To add further context, there are a lot of people who find asexuality resonates with their experience, but there’s enough difference that the word doesn’t quite fit.  Gray-asexuality is a possible identity for those people, to contain all those experiences that cannot otherwise be contained.  Common narratives of gray-asexuality include experiencing sexual attraction infrequently or weakly, but such narratives do not describe all gray-As and do not define graysexuality.  The challenge in defining gray-asexuality is that we want to ground the word in meaningful narratives, but we don’t want to tie it down to a specific narrative.

So, a common way to define gray-asexuality is by referring to one of the common narratives, and leave it at that.  4 of the articles basically defined gray-As as those who

rarely experience sexual attraction

4 more articles went a bit further by describing two or more possible narratives. For example:

someone experiences sexual attraction infrequently or not intensely.

Another common definition, used in 3 articles, was something to do with wanting or liking sex some of the time. For example,

Greysexual is when you don’t want sex all the time. It’s not constantly on your brain but you’re not asexual – you’re not NOT interested

The above definition is the only one presented in the one article that actually focused on greysexuality (in Body+Soul). Having ambivalent feelings towards sex is in fact one reason why people might feel that gray-A fits them better than asexuality. But I think the way this narrative is presented is deeply confusing to most allosexual folks, and it’s plain incorrect as a definition.

One article presented a definition that was way off the mark:

Demisexuality is sometimes also referred to as semi-sexuality or “gray sexuality,”

The remaining 8 articles (including Julie Kliegman’s) at some point say that graysexuality is between asexual and allosexual. This can be done more or less gracefully. On one end, we have Kliegman’s definition, and on the other end we have definitions with misleading emphasis, such as this one:

those who may have felt sexual attraction or enjoyed sexual contact in the past but no longer do, as well as people who may feel that they are somewhere between sexual and asexual.


With all that said, I think the main point isn’t in the details of the clumsy definitions provided by news articles. The bigger picture is that none of the articles go any further than providing definitions. No first-hand experiences. No discussion of what it means, or what it entails about our interaction with society. No community statistics. Nothing.

Can one truly understand what gray-asexuality is without understanding its position within ace communities? Gray-As have been coexisting in asexual spaces at least since the time the word was coined in 2006. Their inclusion in ace communities has not been without controversy, but all the established organizations and activists recognize gray-As as an essential part of the spectrum and the community. Gray-As comprise over 10% of the community–but they appear to comprise a smaller fraction of the people who talk to news media.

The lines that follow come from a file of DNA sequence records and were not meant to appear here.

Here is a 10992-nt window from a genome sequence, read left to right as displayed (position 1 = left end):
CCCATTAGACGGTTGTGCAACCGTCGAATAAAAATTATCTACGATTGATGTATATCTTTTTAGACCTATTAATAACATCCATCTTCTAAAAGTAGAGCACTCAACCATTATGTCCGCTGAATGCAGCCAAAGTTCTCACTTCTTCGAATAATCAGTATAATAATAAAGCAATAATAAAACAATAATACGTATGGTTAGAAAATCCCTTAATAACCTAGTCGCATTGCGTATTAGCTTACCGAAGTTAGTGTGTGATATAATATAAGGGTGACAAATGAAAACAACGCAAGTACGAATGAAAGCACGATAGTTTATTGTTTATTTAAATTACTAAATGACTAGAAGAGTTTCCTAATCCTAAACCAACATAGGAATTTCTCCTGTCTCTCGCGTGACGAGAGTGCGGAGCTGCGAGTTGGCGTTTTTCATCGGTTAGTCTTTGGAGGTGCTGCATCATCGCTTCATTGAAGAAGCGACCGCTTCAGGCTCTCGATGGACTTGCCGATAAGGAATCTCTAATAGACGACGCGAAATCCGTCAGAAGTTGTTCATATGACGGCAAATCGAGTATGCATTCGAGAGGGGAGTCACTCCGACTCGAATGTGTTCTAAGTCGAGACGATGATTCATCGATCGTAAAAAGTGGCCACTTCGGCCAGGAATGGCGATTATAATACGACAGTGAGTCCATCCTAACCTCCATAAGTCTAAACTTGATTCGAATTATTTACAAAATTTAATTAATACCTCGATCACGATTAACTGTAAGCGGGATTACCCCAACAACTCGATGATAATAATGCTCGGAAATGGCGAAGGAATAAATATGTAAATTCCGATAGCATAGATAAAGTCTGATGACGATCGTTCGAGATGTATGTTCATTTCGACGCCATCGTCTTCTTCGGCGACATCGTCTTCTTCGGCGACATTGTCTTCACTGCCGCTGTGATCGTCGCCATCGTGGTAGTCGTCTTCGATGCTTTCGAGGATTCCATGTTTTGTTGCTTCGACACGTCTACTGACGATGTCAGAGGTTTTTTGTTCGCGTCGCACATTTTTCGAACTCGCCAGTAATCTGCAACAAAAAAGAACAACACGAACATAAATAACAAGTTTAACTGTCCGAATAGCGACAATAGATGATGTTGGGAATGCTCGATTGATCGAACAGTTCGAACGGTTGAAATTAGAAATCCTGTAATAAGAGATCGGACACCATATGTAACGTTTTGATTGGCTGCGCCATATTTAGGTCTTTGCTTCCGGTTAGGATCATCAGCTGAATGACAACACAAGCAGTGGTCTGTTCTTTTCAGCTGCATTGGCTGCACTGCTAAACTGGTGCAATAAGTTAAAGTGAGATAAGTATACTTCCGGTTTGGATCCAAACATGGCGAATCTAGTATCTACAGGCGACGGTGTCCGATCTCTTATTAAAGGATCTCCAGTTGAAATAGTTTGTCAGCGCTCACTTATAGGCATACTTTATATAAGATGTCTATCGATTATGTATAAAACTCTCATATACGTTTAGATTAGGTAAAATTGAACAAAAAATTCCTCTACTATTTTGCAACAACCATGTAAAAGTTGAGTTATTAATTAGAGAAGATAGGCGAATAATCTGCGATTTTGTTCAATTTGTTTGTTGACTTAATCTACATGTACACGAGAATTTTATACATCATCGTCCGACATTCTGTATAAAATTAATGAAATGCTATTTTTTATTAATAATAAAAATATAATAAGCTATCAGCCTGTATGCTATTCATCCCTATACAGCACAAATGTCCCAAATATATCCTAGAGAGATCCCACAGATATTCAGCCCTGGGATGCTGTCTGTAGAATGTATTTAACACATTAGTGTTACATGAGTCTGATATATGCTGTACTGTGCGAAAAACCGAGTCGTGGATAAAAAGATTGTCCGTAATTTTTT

In the future, I would like more gray-As to speak to news media, and more journalists to realize that this is a significant topic that they’ve been entirely missing.

About Siggy

Siggy is an ace activist based in the U.S. He is gay gray-A, and has a Ph.D. in physics. He has another blog where he also talks about math, philosophy, godlessness, and social criticism. His other hobbies include board games and origami.
This entry was posted in Articles, Gray-A, Media. Bookmark the permalink.

4 Responses to Gray Asexuality in mainstream media

  1. Coyote says:

    The lack of any depth on gray-asexuality seems both weird and too be expected, I guess. Weird because gray-asexual identity is such an established, elementary thing in the community (and not any rarer than demisexuality). To be expected because… it’s difficult to simplify, and I can see why talking about gray-asexuality might seem like going out on even more of a limb.

    For instance, this example of a bad definition:

    “Greysexual is when you don’t want sex all the time. It’s not constantly on your brain but you’re not asexual – you’re not NOT interested.”

    Eugh. Too often I’ve seen non-aces get mad at this sort of thing because it comes off like accusing them of “wanting sex all the time,” as a basis of comparison, which understandably can leave people ticked off. But I guess this is the sort of thing that happens when you’re trying to illustrate grey-asexuality with clear, specific details while trying to boil it down as much as possible, without having a specific individual tell their own story. And personally, I’m big on the idea that you understand things like this better by reading through multiple personal stories, so it’s unfortunate that that’s so lacking here.

    • In conversations with baby aces from my country of origin, I’ve found that based on the information they have been reading about asexuality (keeping in mind many of them don’t have a strong grasp of English), they form the impression that “allosexuals” are all hypersexual. They’re all like, “I’m so surprised to learn that everyone is constantly obsessed with sex and wanting sex all the time.” And I’m like *facepalm*

  2. Pingback: An example of inconsistent definitions (200 words) – sildarmillion